It was late one Saturday evening when she finally got home after spending a day with her boyfriend. I heard the front door open and, as I normally would unless my mood dictated otherwise, readied myself to greet her excitedly.
But Kay (19) was in a foul mood. She had opted to gallivant with Nicolas (19) that day instead of clean her room. So when she got home after an activity-filled 12 hours to find that neither my father, mother nor I had cleaned her cluttered chamber, my warm greeting was met with a cold response.
Worsening her mood was when she discovered I had bought a pair of pants and shoes similar to hers – a sister no-no if ever there was one!
But as I lay in bed later that evening, I heard a soft knock on my door.
“Kim, are you going to sleep now?” she asked.
She sat on the edge of my bed for the hour that followed, filling me in on her day and eagerly enquiring about mine, copied clothing items long forgotten.
That’s what it means to have a sibling.
Kay is three years my junior, so the age gap is quite small. I’m grateful for this because it means she’s my forever best friend.
However, the small age gap doesn’t mean that I’ve somehow managed to escape the Older Child Curse.
So today, on National Siblings Day, I’ve decided to reflect on what it means to be the eldest sibling.
You’re the trial run. Your parents practise their child-rearing modus operandi – including the rules and discipline styles – on you. So by the time child No 2 arrives, they’ve sort of figured out what needs to be emphasised what’s trivial enough to let slide.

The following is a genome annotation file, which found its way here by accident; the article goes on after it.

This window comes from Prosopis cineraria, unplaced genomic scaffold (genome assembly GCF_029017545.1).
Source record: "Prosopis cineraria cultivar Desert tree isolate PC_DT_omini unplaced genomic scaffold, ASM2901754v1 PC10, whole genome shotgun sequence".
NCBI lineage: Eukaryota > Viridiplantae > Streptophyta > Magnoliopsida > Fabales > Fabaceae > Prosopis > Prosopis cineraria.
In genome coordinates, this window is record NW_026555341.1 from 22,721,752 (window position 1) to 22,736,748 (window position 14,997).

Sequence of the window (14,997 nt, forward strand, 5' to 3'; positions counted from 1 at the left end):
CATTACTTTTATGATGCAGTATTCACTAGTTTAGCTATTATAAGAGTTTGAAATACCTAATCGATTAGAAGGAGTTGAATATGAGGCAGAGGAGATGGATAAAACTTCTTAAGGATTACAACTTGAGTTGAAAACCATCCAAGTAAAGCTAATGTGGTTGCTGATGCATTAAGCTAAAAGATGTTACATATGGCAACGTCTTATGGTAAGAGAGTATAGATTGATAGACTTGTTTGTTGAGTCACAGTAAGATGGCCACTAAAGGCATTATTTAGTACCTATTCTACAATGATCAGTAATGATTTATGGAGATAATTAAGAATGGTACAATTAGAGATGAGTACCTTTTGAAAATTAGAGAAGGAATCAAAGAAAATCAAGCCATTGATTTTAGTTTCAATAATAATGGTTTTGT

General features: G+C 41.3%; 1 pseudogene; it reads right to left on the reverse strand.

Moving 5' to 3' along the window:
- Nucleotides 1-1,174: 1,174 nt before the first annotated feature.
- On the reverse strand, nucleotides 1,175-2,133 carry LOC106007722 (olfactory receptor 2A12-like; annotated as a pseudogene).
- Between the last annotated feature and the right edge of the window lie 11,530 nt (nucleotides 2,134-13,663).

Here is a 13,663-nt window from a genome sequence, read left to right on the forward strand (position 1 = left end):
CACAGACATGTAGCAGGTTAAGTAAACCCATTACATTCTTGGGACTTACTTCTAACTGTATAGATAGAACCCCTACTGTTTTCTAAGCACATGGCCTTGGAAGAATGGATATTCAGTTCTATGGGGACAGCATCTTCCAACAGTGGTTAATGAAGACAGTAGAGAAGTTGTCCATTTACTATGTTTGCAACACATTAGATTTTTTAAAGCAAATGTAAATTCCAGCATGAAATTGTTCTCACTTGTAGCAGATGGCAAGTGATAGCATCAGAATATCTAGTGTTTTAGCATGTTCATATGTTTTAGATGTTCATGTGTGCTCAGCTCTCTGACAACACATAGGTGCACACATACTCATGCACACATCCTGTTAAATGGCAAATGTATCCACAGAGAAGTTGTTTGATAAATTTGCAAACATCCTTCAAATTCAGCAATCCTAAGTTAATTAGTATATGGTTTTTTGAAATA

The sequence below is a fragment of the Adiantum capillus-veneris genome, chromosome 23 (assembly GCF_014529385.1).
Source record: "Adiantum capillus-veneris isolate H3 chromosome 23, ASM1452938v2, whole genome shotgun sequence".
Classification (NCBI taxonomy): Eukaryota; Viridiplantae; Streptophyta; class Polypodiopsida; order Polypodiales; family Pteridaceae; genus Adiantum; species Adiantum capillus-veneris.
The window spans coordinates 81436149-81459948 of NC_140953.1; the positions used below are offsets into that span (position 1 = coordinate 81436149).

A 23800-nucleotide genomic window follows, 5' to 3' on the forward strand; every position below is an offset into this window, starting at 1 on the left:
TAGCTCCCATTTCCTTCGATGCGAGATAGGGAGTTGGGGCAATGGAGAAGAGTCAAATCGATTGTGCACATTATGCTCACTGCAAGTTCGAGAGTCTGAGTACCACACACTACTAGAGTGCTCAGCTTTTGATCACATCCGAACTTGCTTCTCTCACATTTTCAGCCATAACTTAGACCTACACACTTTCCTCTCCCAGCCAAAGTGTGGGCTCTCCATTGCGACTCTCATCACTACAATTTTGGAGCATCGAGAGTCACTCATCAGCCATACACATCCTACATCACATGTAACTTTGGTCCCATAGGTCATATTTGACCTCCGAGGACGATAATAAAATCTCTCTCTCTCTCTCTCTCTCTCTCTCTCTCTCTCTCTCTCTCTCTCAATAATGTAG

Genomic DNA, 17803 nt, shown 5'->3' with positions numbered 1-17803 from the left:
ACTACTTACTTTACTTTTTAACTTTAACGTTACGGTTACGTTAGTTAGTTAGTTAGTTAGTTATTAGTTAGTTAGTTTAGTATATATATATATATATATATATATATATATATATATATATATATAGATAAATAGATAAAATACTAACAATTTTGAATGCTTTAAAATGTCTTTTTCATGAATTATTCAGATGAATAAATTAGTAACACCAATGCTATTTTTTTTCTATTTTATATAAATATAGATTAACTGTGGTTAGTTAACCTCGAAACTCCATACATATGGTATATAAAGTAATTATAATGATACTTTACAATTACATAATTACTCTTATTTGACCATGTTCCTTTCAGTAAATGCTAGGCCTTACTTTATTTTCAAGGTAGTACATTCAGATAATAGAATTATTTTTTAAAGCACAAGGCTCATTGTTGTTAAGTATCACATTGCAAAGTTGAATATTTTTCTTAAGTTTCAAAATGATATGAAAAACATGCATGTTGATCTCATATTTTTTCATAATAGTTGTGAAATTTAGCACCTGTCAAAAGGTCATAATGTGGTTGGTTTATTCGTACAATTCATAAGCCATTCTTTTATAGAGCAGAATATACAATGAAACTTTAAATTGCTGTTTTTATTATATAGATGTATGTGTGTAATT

You’re also (unwillingly) the example. Naturally, I completed my school career, tertiary education and landed a job before Kay did, so she automatically follows my lead. I don’t often tell her this but knowing she looks to me as a role model keeps me on my toes.
You’re the spoiler. As the older sibling, how many times haven’t you vowed to splurge less on spoils for your younger brother or sister? But the truth is, there’s nothing quite like seeing the appreciation on their faces and hearing how you’re “the best sister in the world!”.
You’re an influencer. Forget Instagram. As an older sibling, you’re a direct influence on your little sis or bro. What Kay wears, her hairstyle, whether she’s overreacting in a specific situation – all of those she runs by me first.
Every sibling relationship is different. To me, my younger sister is like a practice run of what it feels like to be a mother. The concern, love and good wishes I have for her are what I’m pretty sure a mother’s heart carries for her children.
To me, having a sibling means she has my back no matter what. After walking away from an intense screaming match with my father, I’ll come back to hear she gave him an earful in my absence.
Your relationship with your brother or sister is an extra special one that needs to be cherished – they see you at your worst and still choose to love you.
On this National Sibling Day, what does being a sibling mean to you?